Good histopathologic correlation was seen with the clinical and angiographicfindings of successfully treated CNV.9,10 Hypocellularfibrous tissue was found beneath the RPE and its basal lamina. This treatedCNV is a sub-RPE (Gass type 1, presumed intra-Bruch) membrane, which communicateswith the choroid via 2 endothelium-lined breaks in a layer presumed to bethe outer layer of the Bruch membrane (Figure9). This region corresponded to hypofluorescence in early and latephases with no leakage in both fluorescein and ICG angiography.

Figure 9.
Image not available

A choroidal vessel perforatedthe presumed outer layer of the Bruch membrane (arrow) to communicate withthe photocoagulated sub–retinal pigment epithelium (RPE) (Gass type1, presumed intra-Bruch) choroidal neovascularization (CNV) (asterisk). TheCNV resided in the same plane and adjacent to the RPE detachment, betweenthe plane of the RPE (arrowhead) and the outer layers of the Bruch membrane(hematoxylin-eosin, original magnification ×200).

The regions of photocoagulation at the nasal notch and at the marginof the RPED were characterized by thinning of the neurosensory retina withdestruction of the inner nuclear, outer plexiform, and photoreceptor layers.There was hyperplasia of the retinal pigment epithelial cells. Fibrocellulartissue was found beneath the retina and in the inner choroid, along with destructionof adjacent choroidal vessels. This area corresponded to well-demarcated hypofluorescencein early phases with staining of the edges in the late phases on the fluoresceinangiogram. On the ICG angiogram, the photocoagulation scars corresponded withwell-demarcated hypofluorescence in both the early and late phases.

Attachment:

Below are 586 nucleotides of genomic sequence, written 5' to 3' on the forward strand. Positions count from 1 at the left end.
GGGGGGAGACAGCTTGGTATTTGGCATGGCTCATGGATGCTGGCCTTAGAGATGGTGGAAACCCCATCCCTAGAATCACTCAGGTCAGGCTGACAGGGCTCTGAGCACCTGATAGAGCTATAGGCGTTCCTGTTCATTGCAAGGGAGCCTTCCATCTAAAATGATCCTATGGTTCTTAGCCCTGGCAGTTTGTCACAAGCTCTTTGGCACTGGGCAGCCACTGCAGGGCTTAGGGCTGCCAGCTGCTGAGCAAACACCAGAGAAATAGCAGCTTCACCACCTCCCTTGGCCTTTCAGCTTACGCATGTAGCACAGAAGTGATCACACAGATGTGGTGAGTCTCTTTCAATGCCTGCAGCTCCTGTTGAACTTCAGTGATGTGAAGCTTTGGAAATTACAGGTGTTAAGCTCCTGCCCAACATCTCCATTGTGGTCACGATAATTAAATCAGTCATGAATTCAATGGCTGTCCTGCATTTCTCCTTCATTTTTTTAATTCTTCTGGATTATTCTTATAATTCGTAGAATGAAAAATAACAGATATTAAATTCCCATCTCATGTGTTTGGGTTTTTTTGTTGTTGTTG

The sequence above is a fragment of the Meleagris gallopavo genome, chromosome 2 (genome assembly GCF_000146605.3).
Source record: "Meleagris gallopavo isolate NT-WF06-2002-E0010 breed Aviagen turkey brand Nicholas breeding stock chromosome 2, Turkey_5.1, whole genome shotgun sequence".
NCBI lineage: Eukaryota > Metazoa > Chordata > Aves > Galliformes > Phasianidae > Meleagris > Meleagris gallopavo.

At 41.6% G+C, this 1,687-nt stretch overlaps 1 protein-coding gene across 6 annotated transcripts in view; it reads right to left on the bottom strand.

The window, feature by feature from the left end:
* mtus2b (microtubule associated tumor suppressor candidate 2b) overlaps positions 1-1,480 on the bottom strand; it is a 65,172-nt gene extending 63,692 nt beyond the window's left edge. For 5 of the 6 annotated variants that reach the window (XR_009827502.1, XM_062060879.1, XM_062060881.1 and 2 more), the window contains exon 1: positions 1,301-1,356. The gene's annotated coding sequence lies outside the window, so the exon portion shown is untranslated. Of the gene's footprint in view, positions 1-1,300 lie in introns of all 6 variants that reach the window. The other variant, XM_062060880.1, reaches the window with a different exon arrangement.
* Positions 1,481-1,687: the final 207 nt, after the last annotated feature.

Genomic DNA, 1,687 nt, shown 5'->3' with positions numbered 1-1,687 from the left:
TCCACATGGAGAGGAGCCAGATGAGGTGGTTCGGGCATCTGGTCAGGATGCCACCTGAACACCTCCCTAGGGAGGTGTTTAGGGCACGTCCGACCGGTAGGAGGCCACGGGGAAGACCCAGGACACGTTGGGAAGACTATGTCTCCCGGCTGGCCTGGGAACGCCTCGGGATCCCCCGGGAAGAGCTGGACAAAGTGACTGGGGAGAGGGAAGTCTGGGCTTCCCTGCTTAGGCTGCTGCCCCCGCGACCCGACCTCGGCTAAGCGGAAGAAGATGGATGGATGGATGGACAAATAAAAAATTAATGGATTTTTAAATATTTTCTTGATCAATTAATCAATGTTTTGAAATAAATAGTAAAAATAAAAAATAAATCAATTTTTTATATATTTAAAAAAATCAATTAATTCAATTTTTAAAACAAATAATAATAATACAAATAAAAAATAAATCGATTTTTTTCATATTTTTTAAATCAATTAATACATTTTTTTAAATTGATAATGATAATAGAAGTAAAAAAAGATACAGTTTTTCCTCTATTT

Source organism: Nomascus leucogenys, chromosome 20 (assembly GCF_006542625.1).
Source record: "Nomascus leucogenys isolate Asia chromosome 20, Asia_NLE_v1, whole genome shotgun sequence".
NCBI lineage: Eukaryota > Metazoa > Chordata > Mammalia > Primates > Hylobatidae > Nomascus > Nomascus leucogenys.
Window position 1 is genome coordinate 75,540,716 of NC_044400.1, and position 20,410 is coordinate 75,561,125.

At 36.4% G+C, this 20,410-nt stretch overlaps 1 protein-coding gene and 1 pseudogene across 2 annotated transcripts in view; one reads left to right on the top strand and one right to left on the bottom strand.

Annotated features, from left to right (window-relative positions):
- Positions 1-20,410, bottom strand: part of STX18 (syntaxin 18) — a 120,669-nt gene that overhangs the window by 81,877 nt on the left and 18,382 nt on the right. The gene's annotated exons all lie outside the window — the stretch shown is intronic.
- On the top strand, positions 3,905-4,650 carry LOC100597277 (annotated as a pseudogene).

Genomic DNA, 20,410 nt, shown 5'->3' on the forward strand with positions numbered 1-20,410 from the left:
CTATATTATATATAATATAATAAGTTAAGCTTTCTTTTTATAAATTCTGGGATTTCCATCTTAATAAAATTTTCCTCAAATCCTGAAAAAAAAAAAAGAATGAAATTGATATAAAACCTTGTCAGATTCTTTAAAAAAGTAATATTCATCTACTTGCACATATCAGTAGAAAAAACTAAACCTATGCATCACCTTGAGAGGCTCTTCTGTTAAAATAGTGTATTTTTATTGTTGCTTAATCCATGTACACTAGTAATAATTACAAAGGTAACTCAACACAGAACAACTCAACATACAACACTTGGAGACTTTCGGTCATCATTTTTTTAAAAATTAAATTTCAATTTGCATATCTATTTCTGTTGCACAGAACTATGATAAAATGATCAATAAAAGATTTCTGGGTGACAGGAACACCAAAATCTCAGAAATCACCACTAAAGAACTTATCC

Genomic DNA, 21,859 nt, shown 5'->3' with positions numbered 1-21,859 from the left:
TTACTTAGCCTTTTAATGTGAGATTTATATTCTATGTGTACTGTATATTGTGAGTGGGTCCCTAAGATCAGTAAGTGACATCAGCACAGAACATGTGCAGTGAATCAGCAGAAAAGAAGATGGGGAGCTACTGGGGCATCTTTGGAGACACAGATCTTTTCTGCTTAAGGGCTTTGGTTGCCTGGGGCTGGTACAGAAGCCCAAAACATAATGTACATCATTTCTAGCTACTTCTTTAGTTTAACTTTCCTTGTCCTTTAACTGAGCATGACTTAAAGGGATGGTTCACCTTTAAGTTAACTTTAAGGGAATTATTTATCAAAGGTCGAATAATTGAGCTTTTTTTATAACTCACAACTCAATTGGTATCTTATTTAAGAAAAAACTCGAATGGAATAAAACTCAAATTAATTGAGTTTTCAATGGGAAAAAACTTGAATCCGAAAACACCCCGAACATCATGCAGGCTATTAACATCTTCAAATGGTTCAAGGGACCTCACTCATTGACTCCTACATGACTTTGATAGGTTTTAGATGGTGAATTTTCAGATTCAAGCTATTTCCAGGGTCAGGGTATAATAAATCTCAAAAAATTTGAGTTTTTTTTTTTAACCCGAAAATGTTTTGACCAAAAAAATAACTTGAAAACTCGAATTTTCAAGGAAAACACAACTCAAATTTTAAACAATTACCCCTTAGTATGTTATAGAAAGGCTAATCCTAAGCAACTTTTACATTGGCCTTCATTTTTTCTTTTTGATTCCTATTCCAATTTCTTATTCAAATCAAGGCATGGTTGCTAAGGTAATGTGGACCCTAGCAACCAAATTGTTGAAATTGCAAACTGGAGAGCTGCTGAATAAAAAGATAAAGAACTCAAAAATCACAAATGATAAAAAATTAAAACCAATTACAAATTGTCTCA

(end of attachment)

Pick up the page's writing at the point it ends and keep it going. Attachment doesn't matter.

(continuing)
Examination of the area of drusen resorption disclosed separation ofthe Bruch membrane into an inner layer (RPE basal lamina) and an outer layer,whose elastic layer was undulated. Calcification was evident in this presumedintra-Bruch space. No basal laminar deposit was present in this area. Thisregion displayed no distinguishing angiographic features.


Serous RPEDs from the Bruch membrane have distinctive clinical and angiographicfeatures and often contribute to loss of central vision in patients with AMD.11,12 Serous RPEDs have been qualifiedas avascular or vascularized to denote the absence or presence of associatedCNV.

Avascular serous RPEDs, sometimes referred to as drusenoid RPEDs, presumablyform as soft drusen progressively accumulate, enlarge, and coalesce. Theseelevations of RPE typically develop slowly and initially may cause mildercomplaints of blurring and metamorphopsia. Angiographic results outline theselobular or scalloped lesions as the material beneath the RPE stains with fluorescein.The late staining may be irregular depending on the density of the materialbeneath the RPE. In the absence of CNV, vision loss may be minimal or progressslowly. Occasionally, the detachment may spontaneously flatten.13,14